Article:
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Can Festival Trash Be an Unlikely Source of Good?

Can Festival Trash Be an Unlikely Source of Good?

Elisia Guerena

Photo via Zhelya/Flickr

Photo via Zhelya/Flickr

Since their simple flower power beginnings in 1967, music festivals have turned into massively popular events, with about 800 festivals annually in America and millions of attendees in the U.K. (a number that is steadily growing).  Great big bashes under the sun, in the mud, and under the influence are tons of fun—and they also leave behind tons of trash. In the U.K., festivals generate about 23,500 tons of waste, and their American counterparts aren’t much better. Popular events like Bonnaroo reported 680 tons of waste over a four-day period and Coachella 2017 generated 107 tons of waste each day. They’re like miniature eco disasters.

But it’s getting better—festivals are getting greener, helpers are stepping up, and new products are promising sustainable solutions.

One man’s trash is another’s safety net

 Discarded tents are a giant problem when the music stops and the crowd is long gone.  For example, the 2018 Reading Festival in the U.K., left behind 60,000 tents. A popular music festival like Glastonbury, which hosts over 150,000 people, has left 20,000 tents behind in the past.

“When you start, it’s all very clean,” says Matt Wedge, director of Festival Waste Reclamation and Distribution, a U.K. charity that collects abandoned tents. “By Monday morning, it’s quite apocalyptic.”  

While some festivals collect tents and other usable goods for donation, many simply haul them off to a landfill. To combat that, Wedge’s charity works about six festivals a year, like Leeds, Reading and Boomtown, stepping in to collect usable tents before the festival crews start sweeping through the grounds. He estimates that on average, 25 percent of tents are abandoned at each festival. What can be salvaged are collected and redistributed to charities around the UK who pass out tents to the homeless or resell them to benefit their charitable efforts.  

Another U.K. charity, Aid Box Community, similarly scours leftover festival grounds and sends tents, sleeping bags, and other reusable goods to other countries. In 2017, Aid Box sent sleeping materials to Greece and non-perishable foods to Calais.

Like-minded efforts exist stateside. Firefly festival in Dover, Delaware, works with Code Purple, a nonprofit which provides emergency shelter for the homeless on frigid nights. The nonprofit provides purple zip ties for festival campers to mark items, from bedrolls to clothing, which they plan to leave behind. Leftovers that wouldn’t help the homeless, like coolers or furniture, help raise funds at the nonprofit’s yard sale.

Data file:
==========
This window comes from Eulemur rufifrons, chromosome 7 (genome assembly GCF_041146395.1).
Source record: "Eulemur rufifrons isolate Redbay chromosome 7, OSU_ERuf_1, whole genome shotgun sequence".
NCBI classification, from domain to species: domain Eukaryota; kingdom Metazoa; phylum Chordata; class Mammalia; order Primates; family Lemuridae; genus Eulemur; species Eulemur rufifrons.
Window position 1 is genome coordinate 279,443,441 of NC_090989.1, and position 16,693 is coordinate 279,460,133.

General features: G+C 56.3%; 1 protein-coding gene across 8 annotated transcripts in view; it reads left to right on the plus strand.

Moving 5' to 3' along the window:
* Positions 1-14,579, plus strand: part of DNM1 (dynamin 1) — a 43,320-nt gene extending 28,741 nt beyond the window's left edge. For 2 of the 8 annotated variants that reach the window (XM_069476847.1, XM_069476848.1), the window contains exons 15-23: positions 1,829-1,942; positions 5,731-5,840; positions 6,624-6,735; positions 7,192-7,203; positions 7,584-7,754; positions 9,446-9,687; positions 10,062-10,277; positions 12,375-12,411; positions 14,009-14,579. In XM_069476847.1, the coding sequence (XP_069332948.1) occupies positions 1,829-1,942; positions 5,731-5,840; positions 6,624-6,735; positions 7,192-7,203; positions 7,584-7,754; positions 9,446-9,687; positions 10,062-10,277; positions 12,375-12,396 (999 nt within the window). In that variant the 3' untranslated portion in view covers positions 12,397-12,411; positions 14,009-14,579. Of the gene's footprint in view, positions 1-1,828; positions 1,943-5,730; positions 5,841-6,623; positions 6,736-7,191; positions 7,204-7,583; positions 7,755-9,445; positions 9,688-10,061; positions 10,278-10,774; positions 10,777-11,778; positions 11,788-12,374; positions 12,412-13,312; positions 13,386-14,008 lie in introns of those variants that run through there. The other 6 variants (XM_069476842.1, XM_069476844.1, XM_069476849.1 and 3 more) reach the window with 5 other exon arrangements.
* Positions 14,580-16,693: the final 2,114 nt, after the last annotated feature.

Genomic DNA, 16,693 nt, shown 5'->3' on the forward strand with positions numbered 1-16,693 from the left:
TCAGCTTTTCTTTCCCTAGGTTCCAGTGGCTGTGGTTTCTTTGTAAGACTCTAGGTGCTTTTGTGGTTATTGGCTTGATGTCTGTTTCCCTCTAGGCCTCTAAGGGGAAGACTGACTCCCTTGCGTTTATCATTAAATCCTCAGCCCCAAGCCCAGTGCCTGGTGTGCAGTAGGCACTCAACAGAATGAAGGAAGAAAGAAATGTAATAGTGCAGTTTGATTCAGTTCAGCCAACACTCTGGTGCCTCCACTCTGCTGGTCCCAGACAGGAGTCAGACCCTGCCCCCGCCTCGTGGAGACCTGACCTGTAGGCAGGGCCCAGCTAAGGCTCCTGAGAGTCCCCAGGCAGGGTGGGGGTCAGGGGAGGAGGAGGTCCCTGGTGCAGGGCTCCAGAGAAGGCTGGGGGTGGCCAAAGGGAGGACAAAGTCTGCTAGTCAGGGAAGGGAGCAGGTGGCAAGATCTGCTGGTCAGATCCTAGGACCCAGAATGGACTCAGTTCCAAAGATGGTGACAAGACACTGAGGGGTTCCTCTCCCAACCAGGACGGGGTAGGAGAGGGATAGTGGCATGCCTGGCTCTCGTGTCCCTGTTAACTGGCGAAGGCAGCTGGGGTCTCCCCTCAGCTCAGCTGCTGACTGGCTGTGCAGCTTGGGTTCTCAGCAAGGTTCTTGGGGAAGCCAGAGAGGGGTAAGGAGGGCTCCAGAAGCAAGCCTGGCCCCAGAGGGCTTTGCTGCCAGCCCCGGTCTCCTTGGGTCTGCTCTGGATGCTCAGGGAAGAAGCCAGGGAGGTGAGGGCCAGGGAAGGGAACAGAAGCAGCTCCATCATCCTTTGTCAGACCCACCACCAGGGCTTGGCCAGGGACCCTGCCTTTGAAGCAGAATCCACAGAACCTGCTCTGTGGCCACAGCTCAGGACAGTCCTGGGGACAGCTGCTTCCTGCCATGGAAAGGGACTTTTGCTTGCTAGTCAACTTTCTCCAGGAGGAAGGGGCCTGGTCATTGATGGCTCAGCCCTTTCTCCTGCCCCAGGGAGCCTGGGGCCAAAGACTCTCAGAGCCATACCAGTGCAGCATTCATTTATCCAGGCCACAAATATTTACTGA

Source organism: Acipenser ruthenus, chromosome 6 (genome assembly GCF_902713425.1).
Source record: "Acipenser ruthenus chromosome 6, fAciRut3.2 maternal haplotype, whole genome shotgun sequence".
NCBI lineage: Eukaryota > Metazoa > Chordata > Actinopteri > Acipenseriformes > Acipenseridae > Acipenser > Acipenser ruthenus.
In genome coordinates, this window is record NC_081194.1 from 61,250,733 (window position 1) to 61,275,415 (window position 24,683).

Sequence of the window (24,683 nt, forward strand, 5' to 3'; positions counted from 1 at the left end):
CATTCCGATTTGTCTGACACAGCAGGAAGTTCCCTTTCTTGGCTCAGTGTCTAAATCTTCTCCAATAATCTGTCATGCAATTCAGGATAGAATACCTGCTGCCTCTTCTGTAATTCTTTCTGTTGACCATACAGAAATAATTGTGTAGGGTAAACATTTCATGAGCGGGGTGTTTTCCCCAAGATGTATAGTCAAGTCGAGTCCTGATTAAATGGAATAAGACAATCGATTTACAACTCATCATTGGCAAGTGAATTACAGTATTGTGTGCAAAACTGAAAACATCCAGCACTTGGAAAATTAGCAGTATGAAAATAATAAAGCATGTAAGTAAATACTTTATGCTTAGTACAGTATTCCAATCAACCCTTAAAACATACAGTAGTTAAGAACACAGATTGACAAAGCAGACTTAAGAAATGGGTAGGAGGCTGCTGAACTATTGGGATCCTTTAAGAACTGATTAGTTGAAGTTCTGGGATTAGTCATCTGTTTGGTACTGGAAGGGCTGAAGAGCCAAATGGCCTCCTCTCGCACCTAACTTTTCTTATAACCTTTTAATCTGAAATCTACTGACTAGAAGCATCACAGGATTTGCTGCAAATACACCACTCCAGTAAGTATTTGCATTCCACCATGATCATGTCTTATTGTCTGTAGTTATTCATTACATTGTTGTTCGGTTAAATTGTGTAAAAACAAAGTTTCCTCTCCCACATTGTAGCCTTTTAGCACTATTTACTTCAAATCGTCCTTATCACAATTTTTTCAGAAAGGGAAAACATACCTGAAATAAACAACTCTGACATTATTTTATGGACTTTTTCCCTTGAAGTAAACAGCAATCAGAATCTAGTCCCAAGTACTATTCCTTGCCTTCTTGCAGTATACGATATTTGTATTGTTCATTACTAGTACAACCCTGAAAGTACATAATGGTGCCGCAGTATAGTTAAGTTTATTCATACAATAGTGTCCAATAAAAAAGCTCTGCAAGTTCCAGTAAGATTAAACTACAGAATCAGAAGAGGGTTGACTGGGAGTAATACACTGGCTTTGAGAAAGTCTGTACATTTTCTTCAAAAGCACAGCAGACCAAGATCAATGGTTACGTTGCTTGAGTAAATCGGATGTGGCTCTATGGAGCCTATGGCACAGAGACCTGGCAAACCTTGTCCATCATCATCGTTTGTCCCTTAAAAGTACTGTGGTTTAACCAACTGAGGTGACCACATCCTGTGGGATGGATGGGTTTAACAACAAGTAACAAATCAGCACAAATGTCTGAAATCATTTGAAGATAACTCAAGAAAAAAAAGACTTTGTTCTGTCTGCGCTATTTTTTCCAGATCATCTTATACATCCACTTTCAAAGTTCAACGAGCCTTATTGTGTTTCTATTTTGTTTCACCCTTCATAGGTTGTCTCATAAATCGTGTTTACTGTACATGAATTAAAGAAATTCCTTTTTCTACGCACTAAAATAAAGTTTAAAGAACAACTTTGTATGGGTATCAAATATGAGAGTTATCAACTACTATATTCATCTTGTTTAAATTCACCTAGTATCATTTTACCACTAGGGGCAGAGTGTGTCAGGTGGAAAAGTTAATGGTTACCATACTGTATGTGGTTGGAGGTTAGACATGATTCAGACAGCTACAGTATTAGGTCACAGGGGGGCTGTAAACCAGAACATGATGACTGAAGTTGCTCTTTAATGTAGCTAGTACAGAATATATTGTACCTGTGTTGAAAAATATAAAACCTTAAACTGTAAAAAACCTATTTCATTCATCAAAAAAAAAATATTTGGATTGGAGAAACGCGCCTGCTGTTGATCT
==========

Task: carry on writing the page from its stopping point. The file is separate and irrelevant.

Finding solutions in new products

While collection efforts have helped put a tent in landfill acreage, a better solution might be to give festivals goers a more sustainable alternative to traditional tents from the jump—and some start-ups are doing just that. There’s the Netherlands-based KarTent, which offers tents fully made of cardboard (and can allegedly withstand a few days’ worth of rain). They can be found at festivals in over a dozen different countries or can be purchased online, where a 2.4m x 1.6 m cardboard tent goes for about $62. Another product that’s still in the works is Comp-A-Tent, which are fully biodegradable, plant-based tents that biodegrade within 120-days. The product was a runner-up for the 2017 James Dyson award.

Similarly, the Dorset-based startup Above All C6(n) is trying to reduce festival waste and also has big-picture goals. The company is developing lightweight, two-person modular living pods created from recycled plastic water bottles that can accommodate solar power, a water supply, and a bio toilet. The inventors’ end goal is to provide these modular dwellings as not only an option for festivals but also as emergency shelters. They won the “Most Innovative Solution for Temporary Structures” award at the Major Events Summit in Liverpool in 2018.

Green festivals are catching on

It’s not just charities and companies trying to solve the festival trash problem. Festivals are also taking an active role in becoming greener.  For example, Australia’s Babylon Festival offers a free drink or one free raffle ticket for those who can turn in a cup’s worth of cigarette butts.  Latitude Festival has a reusable cup program with a $2.50 refundable deposit. At Green Man, the event gives out recycling bags and has recycling wheelie bins throughout the grounds.  Burning Man takes significant strides to leave no trace (although it’s not entirely successful) and has some pretty strict rules of what you can and can’t bring to the event. Even trash factories like Coachella and Bonnaroo provide ground-level programs to encourage recycling and cutting down on carbon emissions.  

 Meanwhile, major event organizations are also taking sustainability seriously. By 2020, Live Nation, the world’s largest entertainment company, aims to achieve a zero waste goal at 20 of its amphitheaters. It is also partnering with Rock and Wrap it Up, an anti-poverty nonprofit that connects event food vendors and local food rescue agencies. And in the U.K. over 60 festivals have promised to eliminate single-use plastics by 2021.

While it might be disheartening to wake up the Monday morning after a festival and look out from your disposable tent onto a sea of leftover trash, change is happening and many festivals—and the retailers who rely on them—are aiming for a zero-waste world. And that’s a good thing. After all, as Creedence Clearwater Revival sang at the original Woodstock festival that started it all, “99 and a half just won’t do.”

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